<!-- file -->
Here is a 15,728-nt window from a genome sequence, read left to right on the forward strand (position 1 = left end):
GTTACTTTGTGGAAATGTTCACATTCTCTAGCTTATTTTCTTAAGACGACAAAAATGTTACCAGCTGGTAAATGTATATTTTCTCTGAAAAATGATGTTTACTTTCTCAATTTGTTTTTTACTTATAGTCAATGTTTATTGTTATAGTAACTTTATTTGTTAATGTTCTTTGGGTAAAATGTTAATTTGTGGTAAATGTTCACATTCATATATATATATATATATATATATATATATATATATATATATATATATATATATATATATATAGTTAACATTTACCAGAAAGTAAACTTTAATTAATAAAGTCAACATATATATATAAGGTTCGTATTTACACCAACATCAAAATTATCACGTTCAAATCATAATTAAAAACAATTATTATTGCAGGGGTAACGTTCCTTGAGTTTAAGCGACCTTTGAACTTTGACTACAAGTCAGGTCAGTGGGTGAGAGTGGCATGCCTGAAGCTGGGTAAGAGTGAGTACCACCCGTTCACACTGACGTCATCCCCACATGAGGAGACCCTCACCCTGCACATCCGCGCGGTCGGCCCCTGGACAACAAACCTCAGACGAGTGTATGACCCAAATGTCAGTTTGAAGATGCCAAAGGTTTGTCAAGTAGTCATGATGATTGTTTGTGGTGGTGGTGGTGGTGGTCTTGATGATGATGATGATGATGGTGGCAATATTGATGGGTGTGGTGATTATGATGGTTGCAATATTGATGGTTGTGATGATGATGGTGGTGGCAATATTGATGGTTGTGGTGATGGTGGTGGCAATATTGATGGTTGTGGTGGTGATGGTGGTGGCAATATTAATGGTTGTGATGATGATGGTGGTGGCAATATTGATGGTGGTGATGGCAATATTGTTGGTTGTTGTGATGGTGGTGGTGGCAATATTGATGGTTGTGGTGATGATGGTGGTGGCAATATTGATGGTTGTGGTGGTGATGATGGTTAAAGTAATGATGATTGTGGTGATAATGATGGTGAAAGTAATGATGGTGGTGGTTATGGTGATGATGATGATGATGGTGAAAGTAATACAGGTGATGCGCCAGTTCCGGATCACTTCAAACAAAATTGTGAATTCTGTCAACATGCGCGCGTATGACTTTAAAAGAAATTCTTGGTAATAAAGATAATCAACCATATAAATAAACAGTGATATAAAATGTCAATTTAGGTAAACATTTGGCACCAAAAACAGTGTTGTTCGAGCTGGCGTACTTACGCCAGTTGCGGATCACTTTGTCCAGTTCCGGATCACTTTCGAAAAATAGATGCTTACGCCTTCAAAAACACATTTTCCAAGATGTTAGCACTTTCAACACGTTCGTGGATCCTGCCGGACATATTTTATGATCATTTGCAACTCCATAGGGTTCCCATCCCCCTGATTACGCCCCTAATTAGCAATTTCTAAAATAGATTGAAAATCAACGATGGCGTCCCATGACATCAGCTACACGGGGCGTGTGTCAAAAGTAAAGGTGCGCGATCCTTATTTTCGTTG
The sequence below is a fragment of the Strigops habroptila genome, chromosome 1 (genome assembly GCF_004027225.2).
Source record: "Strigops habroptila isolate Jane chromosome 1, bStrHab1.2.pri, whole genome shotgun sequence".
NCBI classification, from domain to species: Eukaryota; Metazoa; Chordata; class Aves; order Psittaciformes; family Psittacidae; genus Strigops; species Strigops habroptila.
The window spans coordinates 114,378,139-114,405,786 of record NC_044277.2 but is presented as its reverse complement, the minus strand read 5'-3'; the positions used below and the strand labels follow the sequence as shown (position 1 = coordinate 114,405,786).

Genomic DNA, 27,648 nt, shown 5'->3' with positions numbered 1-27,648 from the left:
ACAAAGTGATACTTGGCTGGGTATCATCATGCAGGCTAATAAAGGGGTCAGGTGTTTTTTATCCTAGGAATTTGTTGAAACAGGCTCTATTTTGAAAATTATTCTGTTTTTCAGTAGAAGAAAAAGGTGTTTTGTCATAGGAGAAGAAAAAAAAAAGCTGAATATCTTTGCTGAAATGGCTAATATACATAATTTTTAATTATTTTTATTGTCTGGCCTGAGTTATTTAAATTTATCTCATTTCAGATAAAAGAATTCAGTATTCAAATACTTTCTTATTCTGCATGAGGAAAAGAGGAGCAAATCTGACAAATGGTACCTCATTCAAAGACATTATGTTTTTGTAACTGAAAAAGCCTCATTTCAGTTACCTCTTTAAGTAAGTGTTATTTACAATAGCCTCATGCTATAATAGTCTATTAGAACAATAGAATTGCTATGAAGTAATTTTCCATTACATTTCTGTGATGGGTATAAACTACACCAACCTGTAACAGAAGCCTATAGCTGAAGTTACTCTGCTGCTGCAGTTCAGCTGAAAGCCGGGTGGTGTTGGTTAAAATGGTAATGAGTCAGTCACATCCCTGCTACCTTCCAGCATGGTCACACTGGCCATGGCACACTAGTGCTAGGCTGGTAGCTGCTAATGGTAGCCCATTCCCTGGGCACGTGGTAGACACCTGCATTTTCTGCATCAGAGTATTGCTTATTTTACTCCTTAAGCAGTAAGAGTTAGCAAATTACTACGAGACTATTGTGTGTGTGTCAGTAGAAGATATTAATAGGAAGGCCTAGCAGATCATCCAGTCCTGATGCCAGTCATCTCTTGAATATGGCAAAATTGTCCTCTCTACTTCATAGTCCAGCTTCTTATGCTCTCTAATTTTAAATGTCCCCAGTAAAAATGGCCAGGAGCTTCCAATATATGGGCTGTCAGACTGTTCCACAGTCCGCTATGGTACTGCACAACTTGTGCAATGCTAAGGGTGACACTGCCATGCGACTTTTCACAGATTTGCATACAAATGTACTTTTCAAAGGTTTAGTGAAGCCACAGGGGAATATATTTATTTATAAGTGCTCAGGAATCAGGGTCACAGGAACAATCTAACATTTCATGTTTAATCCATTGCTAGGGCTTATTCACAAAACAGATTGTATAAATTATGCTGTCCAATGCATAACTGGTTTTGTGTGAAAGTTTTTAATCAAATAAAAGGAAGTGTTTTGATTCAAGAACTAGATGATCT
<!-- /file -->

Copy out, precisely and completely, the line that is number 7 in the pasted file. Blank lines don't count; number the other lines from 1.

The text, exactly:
Genomic DNA, 27,648 nt, shown 5'->3' with positions numbered 1-27,648 from the left: